In a change of strategy earlier this week, TransCanada PipeLinesLtd. and Nicor Inc. notified FERC that they were withdrawing theirapplication for their original Viking Voyageur pipeline project toclear the path for a new application on a scaled-down version ofthe project that they intend to file early this fall.

The two sponsors initially had considered amending the originalViking Voyageur application still on file at the Commission, butin the end “we decided that it just probably would not make a lotof sense to do that because [the new planned project] will besubstantially different looking,” said Ed Werneke, vice presidentof supply ventures for Nicor. This is a “housekeeping matter on ourpart to kind of clear the FERC agenda on the Viking Voyageurproject.”

The project sponsors “have come to the conclusion that becauseof the significant change in the scope of the project we are betterserved by filing a new application. However, the work that we didon the Viking Voyageur project, especially the work throughWisconsin and Illinois, is still applicable in large part to thenew shortened version. That is still available to FERC to workwith,” he noted.

The new project, which will be called Voyageur, will be aboutone-fifth the length of the proposed Viking Voyageur pipeline, willflow northward from the Chicago hub, but still will serve the samemarkets targeted in the original proposal – northern Illinois andsouthern Wisconsin. Specifically, TransCanada and Nicor willpropose to build just the southern leg of the Viking Voyageurproject. Their plans call for a 140-150 mile, 1.05 Bcf/d line thatwould begin at the Joliet/Chicago Hub area, where it wouldinterconnect with Northern Border Pipeline and Alliance Pipeline,and would flow gas northward through northern Illinois and southernWisconsin, terminating just southwest of Milwaukee, WI.

In contrast, the original Viking Voyageur project was proposedas a 773-mile, 1.4 Bcf/d pipeline that would have interconnectedwith TransCanada at the Manitoba-Minnesota border and brought gasdown through Minnesota, Wisconsin and into the market hub inChicago.

TransCanada and Nicor said they expect to submit a applicationfor the new Viking project, which will be based on the old VikingVoyageur concept, in either September or October. The project, ifapproved and built, would cut into the transportation markets innorthern Illinois and southern Wisconsin currently served by ANRPipeline exclusively.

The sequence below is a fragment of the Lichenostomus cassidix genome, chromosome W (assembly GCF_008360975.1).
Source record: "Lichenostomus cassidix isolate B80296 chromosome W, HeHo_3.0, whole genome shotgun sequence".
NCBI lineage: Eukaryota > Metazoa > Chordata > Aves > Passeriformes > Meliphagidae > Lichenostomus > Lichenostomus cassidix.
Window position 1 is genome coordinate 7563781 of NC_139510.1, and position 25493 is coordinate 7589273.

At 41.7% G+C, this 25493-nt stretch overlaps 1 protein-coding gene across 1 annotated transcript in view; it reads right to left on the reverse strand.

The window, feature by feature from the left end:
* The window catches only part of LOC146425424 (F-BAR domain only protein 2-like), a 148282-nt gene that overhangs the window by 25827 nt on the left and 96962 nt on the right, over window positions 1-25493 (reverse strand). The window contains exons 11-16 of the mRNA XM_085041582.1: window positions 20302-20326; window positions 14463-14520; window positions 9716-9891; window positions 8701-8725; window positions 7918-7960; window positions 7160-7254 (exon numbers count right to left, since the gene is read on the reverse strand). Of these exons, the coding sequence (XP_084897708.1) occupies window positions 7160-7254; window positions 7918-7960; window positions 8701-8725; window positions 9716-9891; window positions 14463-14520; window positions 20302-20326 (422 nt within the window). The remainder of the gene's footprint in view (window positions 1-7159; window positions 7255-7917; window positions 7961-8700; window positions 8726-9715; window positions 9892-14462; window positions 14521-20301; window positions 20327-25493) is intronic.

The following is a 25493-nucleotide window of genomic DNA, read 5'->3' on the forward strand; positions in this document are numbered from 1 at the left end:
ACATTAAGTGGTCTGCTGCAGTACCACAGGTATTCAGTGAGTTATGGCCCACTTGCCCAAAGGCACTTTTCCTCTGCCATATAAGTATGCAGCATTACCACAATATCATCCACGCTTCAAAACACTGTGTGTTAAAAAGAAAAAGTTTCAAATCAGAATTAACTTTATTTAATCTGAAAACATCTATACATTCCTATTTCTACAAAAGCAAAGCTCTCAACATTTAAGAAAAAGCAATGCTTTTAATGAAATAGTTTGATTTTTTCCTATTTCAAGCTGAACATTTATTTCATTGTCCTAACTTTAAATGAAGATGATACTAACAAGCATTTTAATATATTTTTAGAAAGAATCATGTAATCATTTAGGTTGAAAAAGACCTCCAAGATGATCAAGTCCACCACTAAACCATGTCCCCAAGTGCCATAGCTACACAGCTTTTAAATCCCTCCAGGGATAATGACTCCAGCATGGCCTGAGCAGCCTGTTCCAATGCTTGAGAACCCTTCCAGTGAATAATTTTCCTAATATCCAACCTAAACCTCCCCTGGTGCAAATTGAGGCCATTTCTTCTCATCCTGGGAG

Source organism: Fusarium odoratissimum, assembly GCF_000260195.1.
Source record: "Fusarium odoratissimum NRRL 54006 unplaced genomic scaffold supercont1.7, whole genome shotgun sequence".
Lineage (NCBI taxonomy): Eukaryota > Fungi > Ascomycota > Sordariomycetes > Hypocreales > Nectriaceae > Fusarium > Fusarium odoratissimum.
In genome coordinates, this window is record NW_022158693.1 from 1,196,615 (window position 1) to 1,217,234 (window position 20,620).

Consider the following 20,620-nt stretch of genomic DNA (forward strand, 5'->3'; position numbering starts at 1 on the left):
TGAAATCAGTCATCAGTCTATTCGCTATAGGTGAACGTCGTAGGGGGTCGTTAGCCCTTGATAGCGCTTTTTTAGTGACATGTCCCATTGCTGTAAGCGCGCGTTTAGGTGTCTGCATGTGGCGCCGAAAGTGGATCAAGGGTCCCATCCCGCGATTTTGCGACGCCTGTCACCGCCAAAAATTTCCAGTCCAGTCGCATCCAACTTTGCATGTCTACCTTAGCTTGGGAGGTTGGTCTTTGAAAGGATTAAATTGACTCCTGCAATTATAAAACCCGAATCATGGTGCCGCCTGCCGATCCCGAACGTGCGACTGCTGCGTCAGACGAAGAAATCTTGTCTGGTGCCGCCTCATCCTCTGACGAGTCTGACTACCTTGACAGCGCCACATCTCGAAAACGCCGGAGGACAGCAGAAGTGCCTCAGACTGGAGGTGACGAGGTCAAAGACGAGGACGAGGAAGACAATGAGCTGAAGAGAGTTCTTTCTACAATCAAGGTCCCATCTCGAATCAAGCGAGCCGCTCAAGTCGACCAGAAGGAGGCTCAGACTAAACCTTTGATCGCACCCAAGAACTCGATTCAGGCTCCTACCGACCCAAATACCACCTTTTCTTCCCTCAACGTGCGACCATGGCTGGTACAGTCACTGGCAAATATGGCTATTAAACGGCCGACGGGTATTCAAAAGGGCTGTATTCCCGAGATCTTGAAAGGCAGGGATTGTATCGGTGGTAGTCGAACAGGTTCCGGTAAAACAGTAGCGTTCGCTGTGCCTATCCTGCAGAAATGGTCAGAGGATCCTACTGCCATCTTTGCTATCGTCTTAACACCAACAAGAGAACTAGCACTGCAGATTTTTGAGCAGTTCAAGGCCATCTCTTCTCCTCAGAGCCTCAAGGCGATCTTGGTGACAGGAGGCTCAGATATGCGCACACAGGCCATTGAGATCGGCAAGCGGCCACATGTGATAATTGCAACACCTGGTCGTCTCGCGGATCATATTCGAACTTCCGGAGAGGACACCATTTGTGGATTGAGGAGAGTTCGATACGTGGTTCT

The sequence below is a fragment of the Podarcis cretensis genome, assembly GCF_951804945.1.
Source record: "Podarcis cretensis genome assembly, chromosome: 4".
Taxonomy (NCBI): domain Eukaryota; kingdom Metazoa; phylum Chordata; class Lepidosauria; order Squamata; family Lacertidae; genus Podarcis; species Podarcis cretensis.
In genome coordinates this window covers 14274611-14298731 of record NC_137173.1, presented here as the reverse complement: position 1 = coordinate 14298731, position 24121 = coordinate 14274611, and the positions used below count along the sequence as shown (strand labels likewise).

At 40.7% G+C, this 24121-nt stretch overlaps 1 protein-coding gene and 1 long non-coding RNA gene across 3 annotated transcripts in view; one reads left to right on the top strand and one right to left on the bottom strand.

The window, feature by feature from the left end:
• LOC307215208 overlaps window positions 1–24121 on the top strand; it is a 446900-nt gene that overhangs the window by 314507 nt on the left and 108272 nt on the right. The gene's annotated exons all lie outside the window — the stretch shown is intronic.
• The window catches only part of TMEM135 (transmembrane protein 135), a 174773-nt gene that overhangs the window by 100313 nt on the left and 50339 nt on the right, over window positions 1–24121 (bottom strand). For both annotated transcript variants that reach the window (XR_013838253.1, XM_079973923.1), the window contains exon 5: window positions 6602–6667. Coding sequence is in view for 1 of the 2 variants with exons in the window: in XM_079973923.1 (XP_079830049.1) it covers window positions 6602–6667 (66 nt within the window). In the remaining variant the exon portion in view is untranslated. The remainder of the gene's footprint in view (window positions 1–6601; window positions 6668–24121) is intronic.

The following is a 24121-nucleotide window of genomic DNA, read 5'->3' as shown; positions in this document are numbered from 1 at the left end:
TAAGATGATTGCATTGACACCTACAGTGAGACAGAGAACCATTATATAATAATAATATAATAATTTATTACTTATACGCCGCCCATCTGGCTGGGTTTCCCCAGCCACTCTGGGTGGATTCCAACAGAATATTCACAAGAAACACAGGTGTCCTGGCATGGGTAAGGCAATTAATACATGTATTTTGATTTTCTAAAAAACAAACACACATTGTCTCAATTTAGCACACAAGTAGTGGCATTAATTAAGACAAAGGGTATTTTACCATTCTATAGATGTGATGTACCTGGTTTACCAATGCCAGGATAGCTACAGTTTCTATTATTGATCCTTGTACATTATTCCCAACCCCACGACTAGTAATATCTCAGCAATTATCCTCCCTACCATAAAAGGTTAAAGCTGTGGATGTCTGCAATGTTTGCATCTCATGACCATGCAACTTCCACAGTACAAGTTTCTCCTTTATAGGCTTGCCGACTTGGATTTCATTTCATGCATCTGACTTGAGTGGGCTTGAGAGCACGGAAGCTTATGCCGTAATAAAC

Werneke doubts that filing a new application on the Vikingproject will it put at a disadvantage with other competing projectsseeking to serve the same markets, particularly the IllinoisWisconsin Express Project. “We think we still have the head start.A substantial amount of environmental work, engineering work andright-of-way work that was done on Viking Voyageur is in place atFERC on file there. Even though we’re withdrawing the application,it doesn’t mean that that information is any less valuable,” hesaid.

Werneke further dismissed the notion that the sponsors withdrewthe application partly in response to ANR Pipeline’s request onMonday for FERC to dismiss the Viking Voyageur filing. “There is noconnection. We had already come to the conclusion that we weregoing to withdraw our application. We were I guess surprised atwhat ANR did. They seem to take every opportunity they canto…cause us problems coming into their market area.”

Voyageur “is planning to build an entirely different projectfrom the one it has on file,” complained ANR, whose share of thetransportation market in northern Illinois and southern Wisconsinwould be threatened by a born-again Voyageur project [CP98-65].

Werneke continued to be mum on the subject of shippercommitments for the Voyageur pipeline project. “We are continuingto work on that. We feel we have substantial support, but untilwe’re through this open season we’re probably not going to talk alot about commitments,” he said. The open season ends Sept. 11th.

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